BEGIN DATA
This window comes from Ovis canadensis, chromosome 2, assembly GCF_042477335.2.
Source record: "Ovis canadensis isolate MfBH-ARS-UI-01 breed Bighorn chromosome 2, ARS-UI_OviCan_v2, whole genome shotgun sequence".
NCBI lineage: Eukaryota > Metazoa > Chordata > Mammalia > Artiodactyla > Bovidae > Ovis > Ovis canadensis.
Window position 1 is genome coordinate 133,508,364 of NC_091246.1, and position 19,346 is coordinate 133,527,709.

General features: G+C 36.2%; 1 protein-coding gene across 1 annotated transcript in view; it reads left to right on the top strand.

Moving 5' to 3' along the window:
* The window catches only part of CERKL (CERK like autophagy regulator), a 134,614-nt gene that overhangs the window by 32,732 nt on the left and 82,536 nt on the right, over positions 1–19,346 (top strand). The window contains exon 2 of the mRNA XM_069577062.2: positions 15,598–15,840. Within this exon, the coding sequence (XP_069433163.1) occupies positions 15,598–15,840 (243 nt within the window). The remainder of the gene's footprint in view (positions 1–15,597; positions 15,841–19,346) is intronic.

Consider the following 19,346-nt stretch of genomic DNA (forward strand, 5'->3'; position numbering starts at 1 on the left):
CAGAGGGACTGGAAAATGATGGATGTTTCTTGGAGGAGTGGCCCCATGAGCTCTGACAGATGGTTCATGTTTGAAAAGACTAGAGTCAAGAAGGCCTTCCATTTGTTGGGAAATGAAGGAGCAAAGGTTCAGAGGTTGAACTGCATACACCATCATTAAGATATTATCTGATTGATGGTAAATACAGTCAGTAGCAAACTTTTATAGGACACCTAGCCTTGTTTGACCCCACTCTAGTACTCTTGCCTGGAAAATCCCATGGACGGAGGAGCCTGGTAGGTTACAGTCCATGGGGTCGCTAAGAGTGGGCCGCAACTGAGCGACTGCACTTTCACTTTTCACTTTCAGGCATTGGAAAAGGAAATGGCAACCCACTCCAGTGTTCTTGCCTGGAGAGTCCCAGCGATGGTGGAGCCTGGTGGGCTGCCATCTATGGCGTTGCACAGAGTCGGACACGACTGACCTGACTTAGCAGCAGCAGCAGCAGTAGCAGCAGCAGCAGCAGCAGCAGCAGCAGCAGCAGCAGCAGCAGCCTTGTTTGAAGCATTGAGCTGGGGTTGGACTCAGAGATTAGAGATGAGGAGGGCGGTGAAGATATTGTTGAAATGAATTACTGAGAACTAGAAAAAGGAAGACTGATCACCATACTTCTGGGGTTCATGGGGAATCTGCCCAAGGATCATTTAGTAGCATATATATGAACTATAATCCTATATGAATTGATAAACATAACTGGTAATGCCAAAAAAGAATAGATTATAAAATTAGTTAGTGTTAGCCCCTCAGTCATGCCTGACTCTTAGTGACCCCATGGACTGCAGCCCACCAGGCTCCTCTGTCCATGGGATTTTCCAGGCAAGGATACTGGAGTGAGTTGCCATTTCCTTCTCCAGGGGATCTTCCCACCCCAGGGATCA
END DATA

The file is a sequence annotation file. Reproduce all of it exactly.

This window comes from Ovis canadensis, chromosome 2, assembly GCF_042477335.2.
Source record: "Ovis canadensis isolate MfBH-ARS-UI-01 breed Bighorn chromosome 2, ARS-UI_OviCan_v2, whole genome shotgun sequence".
NCBI lineage: Eukaryota > Metazoa > Chordata > Mammalia > Artiodactyla > Bovidae > Ovis > Ovis canadensis.
Window position 1 is genome coordinate 133,508,364 of NC_091246.1, and position 19,346 is coordinate 133,527,709.

General features: G+C 36.2%; 1 protein-coding gene across 1 annotated transcript in view; it reads left to right on the top strand.

Moving 5' to 3' along the window:
* The window catches only part of CERKL (CERK like autophagy regulator), a 134,614-nt gene that overhangs the window by 32,732 nt on the left and 82,536 nt on the right, over positions 1–19,346 (top strand). The window contains exon 2 of the mRNA XM_069577062.2: positions 15,598–15,840. Within this exon, the coding sequence (XP_069433163.1) occupies positions 15,598–15,840 (243 nt within the window). The remainder of the gene's footprint in view (positions 1–15,597; positions 15,841–19,346) is intronic.

Consider the following 19,346-nt stretch of genomic DNA (forward strand, 5'->3'; position numbering starts at 1 on the left):
CAGAGGGACTGGAAAATGATGGATGTTTCTTGGAGGAGTGGCCCCATGAGCTCTGACAGATGGTTCATGTTTGAAAAGACTAGAGTCAAGAAGGCCTTCCATTTGTTGGGAAATGAAGGAGCAAAGGTTCAGAGGTTGAACTGCATACACCATCATTAAGATATTATCTGATTGATGGTAAATACAGTCAGTAGCAAACTTTTATAGGACACCTAGCCTTGTTTGACCCCACTCTAGTACTCTTGCCTGGAAAATCCCATGGACGGAGGAGCCTGGTAGGTTACAGTCCATGGGGTCGCTAAGAGTGGGCCGCAACTGAGCGACTGCACTTTCACTTTTCACTTTCAGGCATTGGAAAAGGAAATGGCAACCCACTCCAGTGTTCTTGCCTGGAGAGTCCCAGCGATGGTGGAGCCTGGTGGGCTGCCATCTATGGCGTTGCACAGAGTCGGACACGACTGACCTGACTTAGCAGCAGCAGCAGCAGTAGCAGCAGCAGCAGCAGCAGCAGCAGCAGCAGCAGCAGCAGCAGCCTTGTTTGAAGCATTGAGCTGGGGTTGGACTCAGAGATTAGAGATGAGGAGGGCGGTGAAGATATTGTTGAAATGAATTACTGAGAACTAGAAAAAGGAAGACTGATCACCATACTTCTGGGGTTCATGGGGAATCTGCCCAAGGATCATTTAGTAGCATATATATGAACTATAATCCTATATGAATTGATAAACATAACTGGTAATGCCAAAAAAGAATAGATTATAAAATTAGTTAGTGTTAGCCCCTCAGTCATGCCTGACTCTTAGTGACCCCATGGACTGCAGCCCACCAGGCTCCTCTGTCCATGGGATTTTCCAGGCAAGGATACTGGAGTGAGTTGCCATTTCCTTCTCCAGGGGATCTTCCCACCCCAGGGATCA